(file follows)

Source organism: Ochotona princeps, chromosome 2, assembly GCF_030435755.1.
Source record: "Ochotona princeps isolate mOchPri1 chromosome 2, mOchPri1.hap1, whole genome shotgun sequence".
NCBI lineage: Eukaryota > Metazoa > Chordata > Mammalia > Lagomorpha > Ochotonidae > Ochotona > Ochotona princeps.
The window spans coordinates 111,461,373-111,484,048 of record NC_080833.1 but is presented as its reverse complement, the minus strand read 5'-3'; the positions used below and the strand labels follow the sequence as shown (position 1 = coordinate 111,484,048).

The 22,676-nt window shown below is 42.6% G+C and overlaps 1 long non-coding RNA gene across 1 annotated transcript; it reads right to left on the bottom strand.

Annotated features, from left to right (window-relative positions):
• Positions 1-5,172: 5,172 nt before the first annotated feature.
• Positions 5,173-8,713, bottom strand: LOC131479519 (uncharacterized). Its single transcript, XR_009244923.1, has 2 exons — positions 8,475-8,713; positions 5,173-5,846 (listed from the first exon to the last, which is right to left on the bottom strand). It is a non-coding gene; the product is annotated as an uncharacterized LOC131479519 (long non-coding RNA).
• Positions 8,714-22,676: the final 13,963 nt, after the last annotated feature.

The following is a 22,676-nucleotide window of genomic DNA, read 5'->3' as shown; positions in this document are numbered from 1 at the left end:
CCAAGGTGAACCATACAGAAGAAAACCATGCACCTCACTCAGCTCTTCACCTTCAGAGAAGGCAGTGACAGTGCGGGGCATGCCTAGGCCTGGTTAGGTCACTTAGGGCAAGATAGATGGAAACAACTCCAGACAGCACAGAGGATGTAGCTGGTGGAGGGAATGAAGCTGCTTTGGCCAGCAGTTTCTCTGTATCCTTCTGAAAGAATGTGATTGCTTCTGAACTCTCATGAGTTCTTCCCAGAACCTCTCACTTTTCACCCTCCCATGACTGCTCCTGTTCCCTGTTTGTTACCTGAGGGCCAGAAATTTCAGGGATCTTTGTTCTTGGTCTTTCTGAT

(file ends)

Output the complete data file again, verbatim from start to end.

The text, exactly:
Source organism: Ochotona princeps, chromosome 2, assembly GCF_030435755.1.
Source record: "Ochotona princeps isolate mOchPri1 chromosome 2, mOchPri1.hap1, whole genome shotgun sequence".
NCBI lineage: Eukaryota > Metazoa > Chordata > Mammalia > Lagomorpha > Ochotonidae > Ochotona > Ochotona princeps.
The window spans coordinates 111,461,373-111,484,048 of record NC_080833.1 but is presented as its reverse complement, the minus strand read 5'-3'; the positions used below and the strand labels follow the sequence as shown (position 1 = coordinate 111,484,048).

The 22,676-nt window shown below is 42.6% G+C and overlaps 1 long non-coding RNA gene across 1 annotated transcript; it reads right to left on the bottom strand.

Annotated features, from left to right (window-relative positions):
• Positions 1-5,172: 5,172 nt before the first annotated feature.
• Positions 5,173-8,713, bottom strand: LOC131479519 (uncharacterized). Its single transcript, XR_009244923.1, has 2 exons — positions 8,475-8,713; positions 5,173-5,846 (listed from the first exon to the last, which is right to left on the bottom strand). It is a non-coding gene; the product is annotated as an uncharacterized LOC131479519 (long non-coding RNA).
• Positions 8,714-22,676: the final 13,963 nt, after the last annotated feature.

The following is a 22,676-nucleotide window of genomic DNA, read 5'->3' as shown; positions in this document are numbered from 1 at the left end:
CCAAGGTGAACCATACAGAAGAAAACCATGCACCTCACTCAGCTCTTCACCTTCAGAGAAGGCAGTGACAGTGCGGGGCATGCCTAGGCCTGGTTAGGTCACTTAGGGCAAGATAGATGGAAACAACTCCAGACAGCACAGAGGATGTAGCTGGTGGAGGGAATGAAGCTGCTTTGGCCAGCAGTTTCTCTGTATCCTTCTGAAAGAATGTGATTGCTTCTGAACTCTCATGAGTTCTTCCCAGAACCTCTCACTTTTCACCCTCCCATGACTGCTCCTGTTCCCTGTTTGTTACCTGAGGGCCAGAAATTTCAGGGATCTTTGTTCTTGGTCTTTCTGAT